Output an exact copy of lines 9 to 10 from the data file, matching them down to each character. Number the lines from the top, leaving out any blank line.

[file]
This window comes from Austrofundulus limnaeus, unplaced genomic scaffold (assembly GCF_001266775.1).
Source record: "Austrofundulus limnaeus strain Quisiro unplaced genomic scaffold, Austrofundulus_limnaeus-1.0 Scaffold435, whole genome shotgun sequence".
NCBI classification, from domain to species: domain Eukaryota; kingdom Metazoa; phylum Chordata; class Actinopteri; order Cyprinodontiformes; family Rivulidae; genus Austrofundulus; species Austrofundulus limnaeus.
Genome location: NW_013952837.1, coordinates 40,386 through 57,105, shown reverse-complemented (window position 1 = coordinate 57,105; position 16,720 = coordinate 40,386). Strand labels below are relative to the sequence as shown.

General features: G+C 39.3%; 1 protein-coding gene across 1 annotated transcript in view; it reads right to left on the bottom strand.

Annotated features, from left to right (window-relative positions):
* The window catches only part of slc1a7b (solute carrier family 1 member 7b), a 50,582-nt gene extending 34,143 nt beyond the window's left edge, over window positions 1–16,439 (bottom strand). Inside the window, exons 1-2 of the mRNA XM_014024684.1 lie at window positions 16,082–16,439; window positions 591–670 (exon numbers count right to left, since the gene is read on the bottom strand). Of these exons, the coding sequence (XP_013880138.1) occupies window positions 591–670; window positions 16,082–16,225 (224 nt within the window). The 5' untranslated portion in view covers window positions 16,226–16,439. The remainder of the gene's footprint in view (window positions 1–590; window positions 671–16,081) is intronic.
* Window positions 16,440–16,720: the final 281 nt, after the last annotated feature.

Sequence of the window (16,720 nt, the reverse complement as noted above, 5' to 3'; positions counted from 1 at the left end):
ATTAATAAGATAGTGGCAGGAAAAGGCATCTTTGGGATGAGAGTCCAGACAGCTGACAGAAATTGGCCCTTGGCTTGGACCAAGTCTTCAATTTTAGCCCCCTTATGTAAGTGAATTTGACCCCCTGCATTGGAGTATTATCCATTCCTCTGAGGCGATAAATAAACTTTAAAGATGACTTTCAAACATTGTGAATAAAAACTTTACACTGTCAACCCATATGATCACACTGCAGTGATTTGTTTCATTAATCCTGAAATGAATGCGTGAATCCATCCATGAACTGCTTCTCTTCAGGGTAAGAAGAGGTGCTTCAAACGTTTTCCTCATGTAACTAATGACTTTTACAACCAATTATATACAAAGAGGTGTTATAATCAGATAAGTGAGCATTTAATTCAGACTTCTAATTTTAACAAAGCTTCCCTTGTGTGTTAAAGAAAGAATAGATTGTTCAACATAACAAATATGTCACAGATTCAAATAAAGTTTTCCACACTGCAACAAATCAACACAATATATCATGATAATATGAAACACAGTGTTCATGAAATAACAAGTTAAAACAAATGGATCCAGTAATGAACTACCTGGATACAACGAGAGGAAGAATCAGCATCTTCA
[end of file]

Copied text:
Sequence of the window (16,720 nt, the reverse complement as noted above, 5' to 3'; positions counted from 1 at the left end):
ATTAATAAGATAGTGGCAGGAAAAGGCATCTTTGGGATGAGAGTCCAGACAGCTGACAGAAATTGGCCCTTGGCTTGGACCAAGTCTTCAATTTTAGCCCCCTTATGTAAGTGAATTTGACCCCCTGCATTGGAGTATTATCCATTCCTCTGAGGCGATAAATAAACTTTAAAGATGACTTTCAAACATTGTGAATAAAAACTTTACACTGTCAACCCATATGATCACACTGCAGTGATTTGTTTCATTAATCCTGAAATGAATGCGTGAATCCATCCATGAACTGCTTCTCTTCAGGGTAAGAAGAGGTGCTTCAAACGTTTTCCTCATGTAACTAATGACTTTTACAACCAATTATATACAAAGAGGTGTTATAATCAGATAAGTGAGCATTTAATTCAGACTTCTAATTTTAACAAAGCTTCCCTTGTGTGTTAAAGAAAGAATAGATTGTTCAACATAACAAATATGTCACAGATTCAAATAAAGTTTTCCACACTGCAACAAATCAACACAATATATCATGATAATATGAAACACAGTGTTCATGAAATAACAAGTTAAAACAAATGGATCCAGTAATGAACTACCTGGATACAACGAGAGGAAGAATCAGCATCTTCA